Exit Art, 475 Tenth Ave, New York, NY, USA

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Regina José Galindo review by Josephine Breese

Exit Art‘s retrospective of Guatemalan artist Regina José Galindo conducts a relentless battery against the viewer. With a decade’s worth of Galindo’s performances charted in the exhibition, the show is heavily charged. Each video work teeters on a tense balance between empathy for the artist’s physical suffering at her own hands and attention to the political subtext of protest. The exhibition reflects Exit Art’s conception of art as anthropology, providing a truly democratic forum for international artists.

Galindo’s bleak performances consistently depict self-initiated violence against her body. Through her work Galindo directly responds to the struggle of life in Guatemala under repeatedly corrupt regimes. She boldly holds up political crimes, social hierarchies, segregation and the oppression of women for examination.

Galindo assumes total responsibility in her work and quietly executes disturbing acts. She is a resolute protagonist, fulfilling her task with measured determination. In El Peso de la Sangre (The Weight of Blood), a litre of blood is dripped over Galindo’s head in a busy public space while the artist sits still with her eyes shut, enduring the experience. Her blank expression recalls that of Cuban artist Ana Mendieta, whose performances also used blood and her own naked body as a central theme. Galindo’s performance suggests a parallel with Tate’s ‘Untitled (Self-Portrait with Blood)’ of over thirty years earlier, showing Mendieta with blood coursing down her face.

As Mendieta, Galindo’s impassive demeanour heightens her provocative statements, giving her performances a selfless inevitability. At the 2005 Venice Biennale, Galindo whipped herself 279 times to represent the number of women murdered in Guatemala that year. She also carved perra (bitch) into her thigh with a knife at the same Biennale. Presenting herself as a spectacle on display in a gallery we cannot see her face in the video, but only Galindo’s exposed thigh. Beads of blood spring to the surface of her skin and her hand shakes, but the pain does not prevent the steady pace with which the artist proceeds. Similarly in Limpieza Social (Social Cleansing), Galindo’s naked body is brittle under a high-pressure jet of water targeted on her body by a fully clothed, burly white male. Her body starts to twitch into more violent convulsions, until the artist is crouching in a foetal position against the spray.

The projection of Galindo’s video works downwards onto tilted screens on the floor of the gallery at Exit Art further exploits the unusual perspectives in some of her performances, forcing us to share her view. In Lo voy a gritar al viento (I will shout it to the wind) Galindo is suspended from an arch of the post office in the capital of Guatemala. She reads out her poems, tearing them from her book and throwing them into the air where they flutter down to a gathering crowd below. In a flowing white robe Galindo seems messianic. We look down to the video and then over her shoulder to the gathering crowd.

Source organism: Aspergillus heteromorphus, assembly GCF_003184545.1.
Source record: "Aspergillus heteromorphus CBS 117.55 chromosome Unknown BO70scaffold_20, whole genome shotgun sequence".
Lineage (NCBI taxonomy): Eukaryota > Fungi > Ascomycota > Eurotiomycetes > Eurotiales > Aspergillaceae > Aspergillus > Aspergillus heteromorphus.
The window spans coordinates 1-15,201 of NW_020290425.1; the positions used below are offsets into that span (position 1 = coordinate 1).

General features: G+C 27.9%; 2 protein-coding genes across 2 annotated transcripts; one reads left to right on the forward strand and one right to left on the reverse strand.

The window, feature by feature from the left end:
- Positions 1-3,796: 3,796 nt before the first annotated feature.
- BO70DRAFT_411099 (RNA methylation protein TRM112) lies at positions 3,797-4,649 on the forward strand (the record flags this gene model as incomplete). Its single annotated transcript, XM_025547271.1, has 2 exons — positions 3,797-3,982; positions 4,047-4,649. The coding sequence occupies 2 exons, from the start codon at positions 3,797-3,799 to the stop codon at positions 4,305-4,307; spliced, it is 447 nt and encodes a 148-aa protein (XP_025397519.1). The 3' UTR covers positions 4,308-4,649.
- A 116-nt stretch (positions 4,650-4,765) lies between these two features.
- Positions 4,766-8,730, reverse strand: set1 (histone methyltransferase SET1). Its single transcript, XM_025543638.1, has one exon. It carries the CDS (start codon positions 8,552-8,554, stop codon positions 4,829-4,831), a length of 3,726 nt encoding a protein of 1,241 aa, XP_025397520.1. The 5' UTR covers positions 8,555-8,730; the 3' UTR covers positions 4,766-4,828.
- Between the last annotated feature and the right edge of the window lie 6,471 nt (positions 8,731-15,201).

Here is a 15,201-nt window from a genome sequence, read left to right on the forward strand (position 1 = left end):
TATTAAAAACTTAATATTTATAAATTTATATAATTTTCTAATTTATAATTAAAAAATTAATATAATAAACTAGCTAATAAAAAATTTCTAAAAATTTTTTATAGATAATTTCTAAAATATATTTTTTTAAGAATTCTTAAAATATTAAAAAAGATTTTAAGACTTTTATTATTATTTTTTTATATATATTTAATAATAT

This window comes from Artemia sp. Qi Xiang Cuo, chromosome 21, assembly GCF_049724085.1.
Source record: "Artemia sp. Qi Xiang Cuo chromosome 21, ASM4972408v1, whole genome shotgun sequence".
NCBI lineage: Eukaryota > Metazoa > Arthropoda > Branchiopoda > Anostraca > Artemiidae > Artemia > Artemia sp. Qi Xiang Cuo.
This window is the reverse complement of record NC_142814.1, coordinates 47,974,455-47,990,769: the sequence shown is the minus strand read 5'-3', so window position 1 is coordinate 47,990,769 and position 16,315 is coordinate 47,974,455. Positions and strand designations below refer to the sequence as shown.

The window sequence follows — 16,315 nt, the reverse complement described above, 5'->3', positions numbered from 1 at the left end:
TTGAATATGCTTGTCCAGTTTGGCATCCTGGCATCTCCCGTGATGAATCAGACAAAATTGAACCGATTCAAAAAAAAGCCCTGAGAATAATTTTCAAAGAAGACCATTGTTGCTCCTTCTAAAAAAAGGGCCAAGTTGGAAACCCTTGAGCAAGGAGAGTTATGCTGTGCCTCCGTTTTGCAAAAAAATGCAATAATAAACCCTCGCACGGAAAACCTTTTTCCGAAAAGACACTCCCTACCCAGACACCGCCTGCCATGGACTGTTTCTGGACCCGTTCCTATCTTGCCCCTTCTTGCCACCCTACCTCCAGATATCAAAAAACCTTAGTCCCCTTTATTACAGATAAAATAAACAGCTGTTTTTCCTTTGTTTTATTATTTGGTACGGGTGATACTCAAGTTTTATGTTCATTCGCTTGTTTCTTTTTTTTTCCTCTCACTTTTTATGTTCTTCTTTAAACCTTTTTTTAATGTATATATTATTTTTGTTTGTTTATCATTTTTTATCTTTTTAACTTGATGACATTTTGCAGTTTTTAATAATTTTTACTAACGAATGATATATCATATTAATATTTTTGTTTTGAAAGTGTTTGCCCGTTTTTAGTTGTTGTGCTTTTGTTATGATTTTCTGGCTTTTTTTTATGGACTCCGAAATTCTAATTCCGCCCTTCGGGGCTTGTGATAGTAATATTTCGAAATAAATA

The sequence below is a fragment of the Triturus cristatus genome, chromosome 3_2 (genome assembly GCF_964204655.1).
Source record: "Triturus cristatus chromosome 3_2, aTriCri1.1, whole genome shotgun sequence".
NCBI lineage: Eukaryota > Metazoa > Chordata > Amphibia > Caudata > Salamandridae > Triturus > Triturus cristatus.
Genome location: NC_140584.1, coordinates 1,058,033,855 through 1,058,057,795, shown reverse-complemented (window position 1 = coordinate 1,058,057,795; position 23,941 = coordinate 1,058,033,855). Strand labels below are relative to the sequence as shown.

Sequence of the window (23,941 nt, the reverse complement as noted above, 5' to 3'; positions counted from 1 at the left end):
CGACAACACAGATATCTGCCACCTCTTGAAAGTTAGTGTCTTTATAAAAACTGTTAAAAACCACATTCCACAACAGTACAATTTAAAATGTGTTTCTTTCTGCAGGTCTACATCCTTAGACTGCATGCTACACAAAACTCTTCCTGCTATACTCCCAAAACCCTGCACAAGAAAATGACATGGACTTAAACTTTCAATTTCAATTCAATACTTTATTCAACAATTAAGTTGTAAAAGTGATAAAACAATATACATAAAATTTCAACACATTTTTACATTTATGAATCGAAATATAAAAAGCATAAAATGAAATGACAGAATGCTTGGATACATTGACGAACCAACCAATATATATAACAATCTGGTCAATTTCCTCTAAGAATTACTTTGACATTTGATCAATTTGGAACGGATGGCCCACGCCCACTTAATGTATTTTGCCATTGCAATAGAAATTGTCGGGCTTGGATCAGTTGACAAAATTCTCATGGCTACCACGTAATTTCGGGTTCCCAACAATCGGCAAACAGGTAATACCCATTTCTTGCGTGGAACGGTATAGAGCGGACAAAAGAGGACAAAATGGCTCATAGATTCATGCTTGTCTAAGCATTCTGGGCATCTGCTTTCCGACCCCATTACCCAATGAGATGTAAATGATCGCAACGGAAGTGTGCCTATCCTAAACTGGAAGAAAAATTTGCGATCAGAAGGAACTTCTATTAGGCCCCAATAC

The opportunity to study the reaction of witnesses of Galindo’s performances as with the bewildered or amused upturned faces in Lo voy a gritar al viento is unusual, however. Largely Galindo is shown to the exclusion of her audience, forcing the viewer into an uncomfortably voyeuristic engagement with her work. Galindo debuted her most recent performance ‘Crisis: Cloth’ to mark her retrospective at Exit Art, offering an unique opportunity to witness her work live. This was part of a trilogy of performances where Galindo invited the audience to buy pieces of herself or her clothing, until she was left defiantly naked.

The sofas set up for visitors to select and watch Galindo’s videos contribute to this feeling of unease. Cosily settling down in the darkness at Exit Art for a personalised tour of Galindo’s career grates with the severity of their contents. The works invoke a visceral reaction, provoking us into the concentrated audience that Galindo seeks. This works powerfully on our bodies and consciences, physically empathising with Galindo while regretting the lengths she must go to command our attention. The depressing truth is that as a culture increasingly immune to shocking images, Galindo’s extremes are certain to engage viewers more substantially with her protest for her ravaged country.

More Video documentation of Galindo’s performances

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